Payday lenders hate it. Some Republicans on Capitol Hill malign it as a witch hunt against free enterprise.

But right now the biggest nemesis of "Operation Choke Point," the year-old Justice Department probe into scammers' use of the payments system, is a loose-cannon judge whose off-script questions have scrambled the carefully laid plans of prosecutors.

Caught in the middle is a small North Carolina bank that processed transactions on behalf of parties whom prosecutors consider unsavory. The outcome of the case could affect how dozens of targets of the probe, including other banks, will be treated.

The DOJ in early January reached a settlement with the $809 million-asset Four Oaks Bank in the department's first (and still only) lawsuit stemming from Operation Choke Point. Prosecutors accused the bank of turning a blind eye to a third-party relationship that enabled online payday lenders to bleed their customers dry.

At the same time the suit was brought, a tentative settlement was also filed in federal court in Raleigh, N.C. Under the deal, Four Oaks would pay a $1.2 million fine, accept tight restrictions on its ability to do business with online consumer lenders and make no admission of wrongdoing.

The deal is important for both sides.

Four Oaks is operating under an agreement with the Federal Reserve to maintain certain capital ratios, but the DOJ's investigation has scared off investors, the bank's lawyer has said in court. A settlement would lift the dark cloud that continues to hang over Four Oaks.

Meanwhile, the case could provide Justice a blueprint for future settlements with other banks. The department has sent more than 50 subpoenas to banks and payment processing firms as part of its investigation, according to a presentation by DOJ officials last fall.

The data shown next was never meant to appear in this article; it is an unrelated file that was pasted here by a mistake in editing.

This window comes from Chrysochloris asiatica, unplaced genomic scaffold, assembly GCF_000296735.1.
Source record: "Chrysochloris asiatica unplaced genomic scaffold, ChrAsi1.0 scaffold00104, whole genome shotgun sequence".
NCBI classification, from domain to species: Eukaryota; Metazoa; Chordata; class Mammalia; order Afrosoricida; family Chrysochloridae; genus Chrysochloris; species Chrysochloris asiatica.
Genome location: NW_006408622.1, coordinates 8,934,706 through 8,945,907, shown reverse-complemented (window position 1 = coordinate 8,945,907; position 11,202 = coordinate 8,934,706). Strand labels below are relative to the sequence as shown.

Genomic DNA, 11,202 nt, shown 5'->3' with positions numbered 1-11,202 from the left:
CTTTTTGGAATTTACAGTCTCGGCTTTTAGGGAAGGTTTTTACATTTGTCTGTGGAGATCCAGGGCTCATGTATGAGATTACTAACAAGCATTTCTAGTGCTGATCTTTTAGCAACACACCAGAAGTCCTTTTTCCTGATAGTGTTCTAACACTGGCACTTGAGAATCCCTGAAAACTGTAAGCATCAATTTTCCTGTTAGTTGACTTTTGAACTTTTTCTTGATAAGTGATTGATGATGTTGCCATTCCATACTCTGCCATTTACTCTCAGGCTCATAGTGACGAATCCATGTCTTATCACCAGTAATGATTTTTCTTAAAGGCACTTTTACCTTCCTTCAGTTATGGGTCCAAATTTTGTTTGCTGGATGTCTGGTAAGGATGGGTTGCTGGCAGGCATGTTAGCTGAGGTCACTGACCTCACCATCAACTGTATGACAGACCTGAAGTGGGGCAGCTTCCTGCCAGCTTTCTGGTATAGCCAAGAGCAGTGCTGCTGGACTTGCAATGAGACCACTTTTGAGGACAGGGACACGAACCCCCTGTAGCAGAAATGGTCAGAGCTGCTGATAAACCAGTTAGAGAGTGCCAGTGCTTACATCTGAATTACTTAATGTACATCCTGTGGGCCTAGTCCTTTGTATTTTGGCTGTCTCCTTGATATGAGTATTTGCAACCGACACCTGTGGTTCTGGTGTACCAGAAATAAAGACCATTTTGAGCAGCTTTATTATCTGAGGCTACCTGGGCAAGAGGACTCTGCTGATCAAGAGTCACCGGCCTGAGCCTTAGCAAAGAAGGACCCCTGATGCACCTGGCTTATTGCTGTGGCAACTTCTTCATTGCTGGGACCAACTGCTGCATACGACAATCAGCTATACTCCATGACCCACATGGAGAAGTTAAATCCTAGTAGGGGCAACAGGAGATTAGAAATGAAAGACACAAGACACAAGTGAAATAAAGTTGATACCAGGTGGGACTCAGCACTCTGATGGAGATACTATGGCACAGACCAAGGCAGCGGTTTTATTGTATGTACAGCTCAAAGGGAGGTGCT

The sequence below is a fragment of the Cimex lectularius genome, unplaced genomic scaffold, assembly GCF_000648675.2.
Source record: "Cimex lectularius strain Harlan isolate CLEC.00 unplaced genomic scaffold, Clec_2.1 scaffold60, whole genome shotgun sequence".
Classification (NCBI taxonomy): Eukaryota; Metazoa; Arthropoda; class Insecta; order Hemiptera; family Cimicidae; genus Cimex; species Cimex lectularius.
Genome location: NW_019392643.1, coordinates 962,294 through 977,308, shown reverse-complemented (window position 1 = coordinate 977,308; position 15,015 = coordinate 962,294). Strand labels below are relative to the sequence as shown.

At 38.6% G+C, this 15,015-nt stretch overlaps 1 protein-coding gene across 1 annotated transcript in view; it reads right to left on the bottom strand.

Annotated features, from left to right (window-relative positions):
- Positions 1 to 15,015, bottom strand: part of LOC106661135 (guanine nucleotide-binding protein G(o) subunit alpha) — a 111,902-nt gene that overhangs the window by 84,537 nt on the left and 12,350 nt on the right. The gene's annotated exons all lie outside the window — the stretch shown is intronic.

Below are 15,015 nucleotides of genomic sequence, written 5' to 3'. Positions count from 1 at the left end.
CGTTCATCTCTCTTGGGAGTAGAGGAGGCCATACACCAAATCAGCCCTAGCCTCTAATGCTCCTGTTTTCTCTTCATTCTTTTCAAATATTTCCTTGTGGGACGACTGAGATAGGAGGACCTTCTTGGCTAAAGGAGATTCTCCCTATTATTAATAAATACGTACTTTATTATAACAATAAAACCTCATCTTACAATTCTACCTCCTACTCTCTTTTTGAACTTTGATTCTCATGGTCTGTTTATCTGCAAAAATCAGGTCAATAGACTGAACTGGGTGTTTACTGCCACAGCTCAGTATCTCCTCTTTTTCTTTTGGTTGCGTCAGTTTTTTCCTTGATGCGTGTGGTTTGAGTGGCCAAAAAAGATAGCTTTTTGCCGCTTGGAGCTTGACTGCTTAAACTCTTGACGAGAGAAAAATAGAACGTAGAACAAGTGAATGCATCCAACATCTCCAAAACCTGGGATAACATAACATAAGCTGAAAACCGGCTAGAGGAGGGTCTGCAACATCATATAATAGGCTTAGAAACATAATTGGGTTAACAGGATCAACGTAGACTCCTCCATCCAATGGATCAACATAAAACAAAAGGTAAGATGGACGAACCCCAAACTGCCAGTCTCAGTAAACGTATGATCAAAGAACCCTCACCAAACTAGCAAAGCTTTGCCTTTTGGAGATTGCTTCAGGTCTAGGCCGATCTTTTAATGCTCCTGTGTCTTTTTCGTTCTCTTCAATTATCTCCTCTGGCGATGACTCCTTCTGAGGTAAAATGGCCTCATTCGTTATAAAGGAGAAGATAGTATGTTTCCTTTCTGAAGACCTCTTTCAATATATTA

Lawyers for both sides urged U.S. District Judge Terrence Boyle to approve the proposed settlement during a Jan. 9 court hearing, but Boyle refused to be rushed.

"I'm not going to sign something that I'm not comfortable with," he said, while raising questions about the terms of the proposed agreement.

Boyle has been sitting on the proposed settlement for the last two months, casting doubt on the deal's ultimate chances of being approved.

DOJ officials declined to comment. Jeffrey Knowles, a lawyer at Venable LLP who is representing Four Oaks Bank, said: "The bank cannot comment at this time until the judge has ruled on the proposed settlement."

DOJ's Balancing Act

Boyle's comments suggest that he disapproves of payday lending, notwithstanding his concerns about the tentative settlement. The judge referred to Internet payday lending as an "escalating crime or plague on the country, on the economy," according to the transcript of the Jan. 9 hearing.

DOJ officials are sensitive to any assertions that the agency is seeking to stamp out payday lending altogether, including the many companies that operate lawfully.

Some congressional Republicans, including House Oversight Committee Chairman Rep. Darrell Issa of California, have accused the DOJ of trying to eliminate the entire industry. Issa has requested documents about Operation Choke Point from the department.

Authorities are investigating more than payday lenders, including fake pharmacies and other fraud schemes, Joel Sweet, the Justice Department prosecutor in the courtroom, told Boyle. "Not everything is illicit, but where it is criminal, all of them are trying to find access to the U.S. banking system," Sweet said.

"We're not here telling people what you should do," added Sweet, whose temporary assignment with the DOJ in Washington recently ended, prompting his return to the U.S. attorney's office in Philadelphia. "If it's legal, it's your right to do it."

Offbeat Q&A

But Boyle showed little patience for drawing distinctions among the various categories of payday lenders, while also making skeptical comments about banks and the fairness of the settlement to consumer victims.

"Who owns payday lenders? I mean, is it the mob? Is it the Mexican cartel?" Boyle asked during the hearing. "Because if this was the '40s, I'd know who owned it. They were all on 'The Untouchables' or on the later 'Sopranos.'"